Diary of Ireland – Day 3

Welcome to today’s episode of ‘When Historians get Unleashed’; today we shall see how our travelling heroes judge a city and whether a hedge is more useful than a wall!

10th May 2012 – Day 3

Ali at the Rath

Ali at the Rath - Rathgall Hillfort

With a heavy heart, and a full stomach, we left Craanford and headed West. Through the panoramic undulations and oscillations we sped, before we found a pre-Norman Irish fort/ringfort/rath. The drystone walling, 4 concentric walls and Ali’s knowledge were all feats to behold!

After a lap and mini lecture on ringforts compared to hill forts (no, I didn’t know there was a difference either!) we popped back into our car to our first destination.

We stopped to see Carlow Castle. A William Marshall construction that has a presence of authority that cannot be overstated. The castle was blown up in later centuries to make way for an asylum, in its authentic usage.

Carlow Castle

Carlow Castle

This means that only the front wall survives today. Four concentric rings were the basis of this castle [as becomes apparent, this was written under the influence of alcohol and I can only assume I meant 4 circular towers], and it was apparently on an island – not that you’d guess that today. The garden grown to mimic the original, now missing, wall was a nice touch. As were the, as to now absent, interpretation boards.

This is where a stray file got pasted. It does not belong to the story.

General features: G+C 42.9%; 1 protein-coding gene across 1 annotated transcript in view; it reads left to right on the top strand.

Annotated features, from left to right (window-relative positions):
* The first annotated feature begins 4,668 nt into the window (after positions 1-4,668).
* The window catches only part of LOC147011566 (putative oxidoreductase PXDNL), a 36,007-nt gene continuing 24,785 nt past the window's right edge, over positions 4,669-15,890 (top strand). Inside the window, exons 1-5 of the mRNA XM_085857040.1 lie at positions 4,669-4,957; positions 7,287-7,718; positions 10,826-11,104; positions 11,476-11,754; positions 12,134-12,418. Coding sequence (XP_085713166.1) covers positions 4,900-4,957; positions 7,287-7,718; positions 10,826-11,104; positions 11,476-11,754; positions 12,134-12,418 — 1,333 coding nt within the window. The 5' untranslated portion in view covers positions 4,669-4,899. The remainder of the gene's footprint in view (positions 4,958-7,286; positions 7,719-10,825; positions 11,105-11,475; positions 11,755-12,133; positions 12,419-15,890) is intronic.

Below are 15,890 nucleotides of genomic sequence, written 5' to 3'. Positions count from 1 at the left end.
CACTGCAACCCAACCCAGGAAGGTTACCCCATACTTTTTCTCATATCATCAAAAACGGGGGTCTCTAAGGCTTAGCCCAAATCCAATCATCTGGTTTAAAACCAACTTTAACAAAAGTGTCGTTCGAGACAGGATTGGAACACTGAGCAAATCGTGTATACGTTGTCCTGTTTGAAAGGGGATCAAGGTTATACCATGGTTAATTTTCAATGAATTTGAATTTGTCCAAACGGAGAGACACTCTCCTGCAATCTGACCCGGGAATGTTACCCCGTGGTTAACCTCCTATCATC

Leaving Carlow we headed down to the old Medieval capital of Ireland. Home of the great Kilkenny Castle – another of William Marshall’s. Would you believe it DOESN’T HAVE A MUSEUM!! County city, historical sites galore, no museum! Ali and I agree a city is not a city if it does not have a museum.

Talbot Tower

Kilkenny Castle, although impressive, has been worked on too much through the ages to be of great use physically. We went to Talbot Tower over the road, but as if to sum up Ireland and our trip so far, it was boarded off as a construction site.

The nature of Irish history is one of connection with modernity. So if you want to know about Medieval churches, etc it is readily available, but the castles are pure symbols of English expansionism and so we have yet to find one book or even guide book on the castles!

Ali was on fine form at the pub. We discussed topics as diverse as the Brazilian participation in the First World War to the Japanese unification of pre-1100’s A.D.

Perhap” . . . Writing becomes illegible and ends without an actual sentence

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